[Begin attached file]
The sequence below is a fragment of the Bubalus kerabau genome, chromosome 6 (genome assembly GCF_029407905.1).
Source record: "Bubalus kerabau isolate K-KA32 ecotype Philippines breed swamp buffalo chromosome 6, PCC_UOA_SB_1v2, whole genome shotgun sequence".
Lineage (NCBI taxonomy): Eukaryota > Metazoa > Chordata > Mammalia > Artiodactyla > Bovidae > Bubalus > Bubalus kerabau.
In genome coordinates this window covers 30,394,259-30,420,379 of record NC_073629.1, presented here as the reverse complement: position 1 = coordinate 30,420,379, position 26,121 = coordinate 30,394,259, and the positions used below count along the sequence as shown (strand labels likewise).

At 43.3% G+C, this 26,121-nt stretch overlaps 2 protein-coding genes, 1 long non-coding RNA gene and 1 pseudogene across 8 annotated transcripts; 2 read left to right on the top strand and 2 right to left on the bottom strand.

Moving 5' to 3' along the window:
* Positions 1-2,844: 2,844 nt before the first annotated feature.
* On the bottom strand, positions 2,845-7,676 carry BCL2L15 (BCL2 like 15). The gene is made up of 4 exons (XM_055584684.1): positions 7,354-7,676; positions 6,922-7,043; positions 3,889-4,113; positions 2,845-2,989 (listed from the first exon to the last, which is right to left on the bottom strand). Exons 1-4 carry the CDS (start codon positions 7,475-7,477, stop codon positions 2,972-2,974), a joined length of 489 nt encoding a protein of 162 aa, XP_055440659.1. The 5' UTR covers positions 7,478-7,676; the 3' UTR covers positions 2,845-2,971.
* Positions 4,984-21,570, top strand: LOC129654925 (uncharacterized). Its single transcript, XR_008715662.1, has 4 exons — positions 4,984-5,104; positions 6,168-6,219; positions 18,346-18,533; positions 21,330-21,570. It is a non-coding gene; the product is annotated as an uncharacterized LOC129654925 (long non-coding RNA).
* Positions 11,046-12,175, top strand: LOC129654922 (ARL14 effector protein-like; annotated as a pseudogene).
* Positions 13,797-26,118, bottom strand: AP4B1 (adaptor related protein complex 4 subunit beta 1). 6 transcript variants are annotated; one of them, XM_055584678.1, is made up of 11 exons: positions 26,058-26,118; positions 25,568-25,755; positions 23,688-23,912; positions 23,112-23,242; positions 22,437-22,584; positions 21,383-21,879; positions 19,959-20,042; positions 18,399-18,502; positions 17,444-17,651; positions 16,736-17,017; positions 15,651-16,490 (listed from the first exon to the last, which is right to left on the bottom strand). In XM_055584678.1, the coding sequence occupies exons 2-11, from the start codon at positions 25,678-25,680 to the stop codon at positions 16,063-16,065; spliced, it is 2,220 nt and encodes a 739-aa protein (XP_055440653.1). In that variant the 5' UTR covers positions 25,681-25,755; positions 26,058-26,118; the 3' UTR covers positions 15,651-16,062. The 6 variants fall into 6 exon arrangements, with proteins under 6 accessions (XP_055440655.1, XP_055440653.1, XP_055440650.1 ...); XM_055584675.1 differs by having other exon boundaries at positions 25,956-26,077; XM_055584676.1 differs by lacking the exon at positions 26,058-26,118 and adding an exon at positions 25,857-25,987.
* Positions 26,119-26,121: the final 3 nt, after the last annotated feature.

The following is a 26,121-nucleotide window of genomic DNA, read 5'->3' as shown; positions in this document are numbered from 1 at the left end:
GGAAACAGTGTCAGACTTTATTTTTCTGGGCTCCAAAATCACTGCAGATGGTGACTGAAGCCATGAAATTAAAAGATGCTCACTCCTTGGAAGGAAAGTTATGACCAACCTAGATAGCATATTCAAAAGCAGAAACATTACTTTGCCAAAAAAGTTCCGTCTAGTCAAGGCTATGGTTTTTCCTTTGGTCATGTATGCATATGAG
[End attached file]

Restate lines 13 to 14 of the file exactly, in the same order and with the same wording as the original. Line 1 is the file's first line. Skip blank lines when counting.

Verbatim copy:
The following is a 26,121-nucleotide window of genomic DNA, read 5'->3' as shown; positions in this document are numbered from 1 at the left end:
GGAAACAGTGTCAGACTTTATTTTTCTGGGCTCCAAAATCACTGCAGATGGTGACTGAAGCCATGAAATTAAAAGATGCTCACTCCTTGGAAGGAAAGTTATGACCAACCTAGATAGCATATTCAAAAGCAGAAACATTACTTTGCCAAAAAAGTTCCGTCTAGTCAAGGCTATGGTTTTTCCTTTGGTCATGTATGCATATGAG